The phrase squatters’ rights pertains to a notion that someone who takes possession of, or who fails to leave, a property owned by someone else, can eventually claim that property as his own. The concept follows the arrival of homeless people moving into abandoned buildings and setting up shop. If the property owner shows up years later wishing to put his property to use, he may have a difficult road forcing those people, the “squatters,” to leave. In some states, such a situation may lead to adverse possession. To explore this concept, consider the following squatters’ rights definition.
Definition of Squatters’ Rights
- A concept granting claim to real property to an individual who has openly and continuously occupied it without legal permission for a prescribed number of years.
What are Squatters’ Rights
The concept of squatters’ rights dates back to the Roman Empire, where someone who maintained possession of an item or property, without legal title, could become the lawful owner if the original owner did not show up to take possession within a certain period of time. Napoleonic law carried this practice through Europe and the Netherlands.
In the Americas, colonists brought British law with them, including the concept of squatters’ rights. There was no way for the people venturing out into the land from the coast to know whether someone else had laid claim to a piece of land, assuming it was vacant when they arrived. It was commonplace for families to build a home, clear and till the land, and plant crops, working the land for years before someone, claiming to be the true owner of the land, arrived to take possession.
When the new federal government was formed, all of the land across the continent was assumed to be owned by the government, unless proper claim had been registered with the land office. In 1841, Congress passed the Preemption Act, which allowed pioneers settling on federal land to purchase the land at a very low price. Settlers were allowed to claim up to 160 acres of land, live on it, develop it, and purchase it for $1.25 per acre (about $29.95 per acre in modern currency).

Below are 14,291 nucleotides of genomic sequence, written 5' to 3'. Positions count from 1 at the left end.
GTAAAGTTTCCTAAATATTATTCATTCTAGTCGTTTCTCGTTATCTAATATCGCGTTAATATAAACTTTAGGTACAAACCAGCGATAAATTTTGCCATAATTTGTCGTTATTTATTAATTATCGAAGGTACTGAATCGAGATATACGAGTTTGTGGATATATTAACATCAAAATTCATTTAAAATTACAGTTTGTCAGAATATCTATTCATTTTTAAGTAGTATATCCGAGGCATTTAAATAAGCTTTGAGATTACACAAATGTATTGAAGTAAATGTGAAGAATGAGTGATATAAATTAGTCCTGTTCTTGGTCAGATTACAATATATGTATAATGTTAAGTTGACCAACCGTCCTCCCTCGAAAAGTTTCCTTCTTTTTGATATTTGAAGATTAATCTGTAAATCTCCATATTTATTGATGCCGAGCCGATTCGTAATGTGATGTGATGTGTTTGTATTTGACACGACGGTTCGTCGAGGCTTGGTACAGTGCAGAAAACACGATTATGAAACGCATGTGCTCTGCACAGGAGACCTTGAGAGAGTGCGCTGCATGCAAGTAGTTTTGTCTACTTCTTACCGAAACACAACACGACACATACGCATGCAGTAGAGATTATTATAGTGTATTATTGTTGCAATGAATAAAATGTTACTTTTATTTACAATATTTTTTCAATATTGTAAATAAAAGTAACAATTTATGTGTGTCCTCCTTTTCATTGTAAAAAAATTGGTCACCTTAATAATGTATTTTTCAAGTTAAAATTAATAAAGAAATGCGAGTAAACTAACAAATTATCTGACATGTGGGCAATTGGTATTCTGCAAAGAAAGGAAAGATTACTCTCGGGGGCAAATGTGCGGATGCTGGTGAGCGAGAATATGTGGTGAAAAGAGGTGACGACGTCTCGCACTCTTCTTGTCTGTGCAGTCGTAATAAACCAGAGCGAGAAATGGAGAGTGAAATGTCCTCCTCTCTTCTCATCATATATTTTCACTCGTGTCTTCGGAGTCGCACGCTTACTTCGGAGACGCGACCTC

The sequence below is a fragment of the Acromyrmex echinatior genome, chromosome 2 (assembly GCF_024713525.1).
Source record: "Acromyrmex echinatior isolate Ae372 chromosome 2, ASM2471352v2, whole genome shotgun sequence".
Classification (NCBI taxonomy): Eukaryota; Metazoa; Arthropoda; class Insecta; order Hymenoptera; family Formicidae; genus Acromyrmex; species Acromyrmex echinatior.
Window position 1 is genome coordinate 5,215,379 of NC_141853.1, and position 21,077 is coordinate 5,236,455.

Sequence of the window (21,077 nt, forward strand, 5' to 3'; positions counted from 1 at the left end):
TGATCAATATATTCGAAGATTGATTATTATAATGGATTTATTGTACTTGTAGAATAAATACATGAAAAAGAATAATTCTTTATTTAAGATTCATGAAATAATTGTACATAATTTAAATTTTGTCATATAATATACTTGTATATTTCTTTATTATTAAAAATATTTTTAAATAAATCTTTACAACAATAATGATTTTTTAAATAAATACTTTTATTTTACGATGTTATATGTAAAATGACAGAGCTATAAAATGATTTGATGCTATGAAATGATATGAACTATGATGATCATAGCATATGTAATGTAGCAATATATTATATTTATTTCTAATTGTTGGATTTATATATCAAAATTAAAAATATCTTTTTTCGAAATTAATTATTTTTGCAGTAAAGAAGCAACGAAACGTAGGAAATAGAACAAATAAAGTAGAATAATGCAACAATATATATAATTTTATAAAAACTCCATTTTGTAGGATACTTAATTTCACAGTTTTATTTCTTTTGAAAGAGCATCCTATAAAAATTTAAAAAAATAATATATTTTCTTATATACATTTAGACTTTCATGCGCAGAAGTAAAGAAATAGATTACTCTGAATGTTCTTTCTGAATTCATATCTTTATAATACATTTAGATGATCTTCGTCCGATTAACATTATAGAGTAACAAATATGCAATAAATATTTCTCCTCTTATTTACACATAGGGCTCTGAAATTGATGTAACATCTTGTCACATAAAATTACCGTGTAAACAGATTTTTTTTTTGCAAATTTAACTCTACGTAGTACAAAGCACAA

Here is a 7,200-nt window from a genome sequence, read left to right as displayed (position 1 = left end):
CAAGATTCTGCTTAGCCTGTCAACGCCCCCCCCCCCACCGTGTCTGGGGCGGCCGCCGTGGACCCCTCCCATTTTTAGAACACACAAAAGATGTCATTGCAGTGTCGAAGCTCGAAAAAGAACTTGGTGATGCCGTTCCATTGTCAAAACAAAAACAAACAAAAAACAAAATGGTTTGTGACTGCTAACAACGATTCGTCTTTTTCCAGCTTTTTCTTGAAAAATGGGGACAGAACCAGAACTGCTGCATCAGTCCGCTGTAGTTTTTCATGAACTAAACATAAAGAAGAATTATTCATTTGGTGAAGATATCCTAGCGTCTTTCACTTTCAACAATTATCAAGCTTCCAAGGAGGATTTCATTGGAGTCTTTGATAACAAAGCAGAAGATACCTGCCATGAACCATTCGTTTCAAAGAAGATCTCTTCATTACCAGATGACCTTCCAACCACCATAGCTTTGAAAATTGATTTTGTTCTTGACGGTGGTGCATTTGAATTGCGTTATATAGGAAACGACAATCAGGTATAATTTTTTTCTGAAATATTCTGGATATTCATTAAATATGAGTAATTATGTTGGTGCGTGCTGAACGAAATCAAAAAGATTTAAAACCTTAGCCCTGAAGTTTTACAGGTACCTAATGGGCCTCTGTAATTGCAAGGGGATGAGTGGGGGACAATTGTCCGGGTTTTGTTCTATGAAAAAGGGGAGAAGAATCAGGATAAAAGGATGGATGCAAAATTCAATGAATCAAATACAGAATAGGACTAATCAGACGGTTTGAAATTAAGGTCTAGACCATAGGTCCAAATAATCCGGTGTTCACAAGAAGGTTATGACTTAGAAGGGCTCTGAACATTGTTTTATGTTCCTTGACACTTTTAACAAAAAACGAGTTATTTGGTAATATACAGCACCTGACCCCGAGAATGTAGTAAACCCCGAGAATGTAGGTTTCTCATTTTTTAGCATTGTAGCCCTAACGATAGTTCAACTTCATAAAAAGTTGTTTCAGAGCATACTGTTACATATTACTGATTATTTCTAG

Squatting in Modern Times
In modern times, squatting is seen as a civil law issue in many countries. U.S. law on this topic can be confusing, as the phrase squatters’ rights does not refer to a list of specific rights given to an individual. In fact, squatting is a colloquial term for occupying a property without the owner’s permission. This casual term now refers to a legal process known as “adverse possession.” Modern laws commonly allow certain rights to people who live in a residence, but does not own it. This is to protect tenants from being thrown out without notice by the landlord.
While it is possible for a squatter to eventually gain legal ownership of a property through the concept of squatters’ rights, it is a very rare occurrence. Gaining ownership would require the squatter to have lived in or on the property for a minimum period of time, as set by state law, during which time, the landlord has made no attempt to have him evicted. If the squatter does not retain possession for the time period designated by the state, the continuity is broken and the time period restarts.
Example of Squatters’ Rights
Bob lived with his mother in her rental home when she passed away. The landlord never contacted Bob, who continued living in the home without paying rent. Throughout that time period, Bob cared for the home and property as if it was his own, making repairs, and installing expensive landscaping. After 15 years had passed, Bob claimed squatters’ rights, asking the court to have the property title transferred to his name.
It is clear Bob has put considerable resources into the upkeep and improvement of the property, all without any request for rent by the landlord. In this example of squatters’ rights, the court would need to ensure Bob has met all of the other requirements of their state’s laws before granting ownership of the property to Bob.
Adverse possession refers to a process by which a squatter may eventually gain legal title to the property he is occupying, when certain conditions are met. The legal doctrine of adverse possession discourages the neglect or abandonment of real property by its rightful owner. Such properties often fall into disrepair, and may even become an eyesore and hazard to the communities in which they reside.